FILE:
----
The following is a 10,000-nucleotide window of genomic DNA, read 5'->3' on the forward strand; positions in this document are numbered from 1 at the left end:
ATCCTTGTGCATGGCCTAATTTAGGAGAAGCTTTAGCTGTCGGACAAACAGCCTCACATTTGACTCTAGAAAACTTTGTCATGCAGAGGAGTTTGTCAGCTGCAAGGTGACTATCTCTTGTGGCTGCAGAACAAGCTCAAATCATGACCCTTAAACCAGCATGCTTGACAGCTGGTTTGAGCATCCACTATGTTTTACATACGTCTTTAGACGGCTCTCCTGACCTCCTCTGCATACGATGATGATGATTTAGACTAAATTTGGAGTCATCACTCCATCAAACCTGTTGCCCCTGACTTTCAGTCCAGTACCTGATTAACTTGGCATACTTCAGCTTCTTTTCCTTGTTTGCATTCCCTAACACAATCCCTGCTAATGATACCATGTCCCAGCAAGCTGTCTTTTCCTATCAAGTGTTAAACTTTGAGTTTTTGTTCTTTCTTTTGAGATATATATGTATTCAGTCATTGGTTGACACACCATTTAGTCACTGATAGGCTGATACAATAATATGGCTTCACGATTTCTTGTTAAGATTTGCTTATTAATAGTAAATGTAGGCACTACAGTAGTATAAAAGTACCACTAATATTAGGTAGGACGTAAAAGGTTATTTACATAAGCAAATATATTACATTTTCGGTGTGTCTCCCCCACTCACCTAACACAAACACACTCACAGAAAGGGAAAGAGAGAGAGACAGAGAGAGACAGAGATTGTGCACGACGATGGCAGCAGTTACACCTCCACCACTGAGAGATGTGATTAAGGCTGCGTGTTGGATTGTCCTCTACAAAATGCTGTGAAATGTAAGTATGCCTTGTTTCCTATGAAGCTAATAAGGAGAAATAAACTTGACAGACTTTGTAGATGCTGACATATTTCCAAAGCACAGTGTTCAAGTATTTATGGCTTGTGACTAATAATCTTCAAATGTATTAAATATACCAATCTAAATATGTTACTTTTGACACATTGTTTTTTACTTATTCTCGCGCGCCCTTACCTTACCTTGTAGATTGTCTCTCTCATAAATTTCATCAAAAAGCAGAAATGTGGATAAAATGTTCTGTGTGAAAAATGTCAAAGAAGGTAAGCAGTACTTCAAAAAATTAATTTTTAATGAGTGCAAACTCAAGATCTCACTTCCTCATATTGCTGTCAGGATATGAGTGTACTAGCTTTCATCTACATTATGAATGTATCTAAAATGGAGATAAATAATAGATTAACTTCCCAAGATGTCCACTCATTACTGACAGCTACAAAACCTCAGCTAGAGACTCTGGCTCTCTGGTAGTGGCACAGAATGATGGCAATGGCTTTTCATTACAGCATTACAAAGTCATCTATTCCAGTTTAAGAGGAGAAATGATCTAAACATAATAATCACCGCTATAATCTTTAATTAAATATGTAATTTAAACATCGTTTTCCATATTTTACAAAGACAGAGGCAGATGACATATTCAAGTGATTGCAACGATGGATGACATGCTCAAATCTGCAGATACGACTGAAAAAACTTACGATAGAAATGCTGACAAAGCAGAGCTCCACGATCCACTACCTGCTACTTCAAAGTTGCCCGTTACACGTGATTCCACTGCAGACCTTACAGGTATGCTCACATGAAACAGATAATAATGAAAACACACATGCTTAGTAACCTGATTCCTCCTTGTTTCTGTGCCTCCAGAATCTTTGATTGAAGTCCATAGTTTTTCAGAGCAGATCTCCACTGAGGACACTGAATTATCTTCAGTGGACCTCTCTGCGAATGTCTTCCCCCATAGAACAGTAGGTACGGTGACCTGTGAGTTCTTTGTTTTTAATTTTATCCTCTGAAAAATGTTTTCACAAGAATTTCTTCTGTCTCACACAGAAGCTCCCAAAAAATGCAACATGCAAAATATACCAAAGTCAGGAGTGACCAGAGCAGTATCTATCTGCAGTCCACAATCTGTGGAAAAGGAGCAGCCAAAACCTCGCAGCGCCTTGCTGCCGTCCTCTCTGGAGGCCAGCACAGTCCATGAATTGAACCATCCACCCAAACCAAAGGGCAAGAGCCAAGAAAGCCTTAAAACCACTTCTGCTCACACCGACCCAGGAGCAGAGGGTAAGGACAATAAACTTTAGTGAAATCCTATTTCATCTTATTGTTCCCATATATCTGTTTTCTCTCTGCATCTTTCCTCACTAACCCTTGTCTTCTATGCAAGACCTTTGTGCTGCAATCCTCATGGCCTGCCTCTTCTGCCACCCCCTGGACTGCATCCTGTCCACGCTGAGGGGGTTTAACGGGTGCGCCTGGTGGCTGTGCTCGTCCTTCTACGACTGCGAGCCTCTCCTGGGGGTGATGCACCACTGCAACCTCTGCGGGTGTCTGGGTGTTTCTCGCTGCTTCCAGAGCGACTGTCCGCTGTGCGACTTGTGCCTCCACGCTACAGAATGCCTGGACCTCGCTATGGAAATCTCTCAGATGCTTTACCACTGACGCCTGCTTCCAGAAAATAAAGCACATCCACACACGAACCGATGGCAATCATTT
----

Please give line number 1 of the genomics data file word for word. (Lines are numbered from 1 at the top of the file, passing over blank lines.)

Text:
The following is a 10,000-nucleotide window of genomic DNA, read 5'->3' on the forward strand; positions in this document are numbered from 1 at the left end: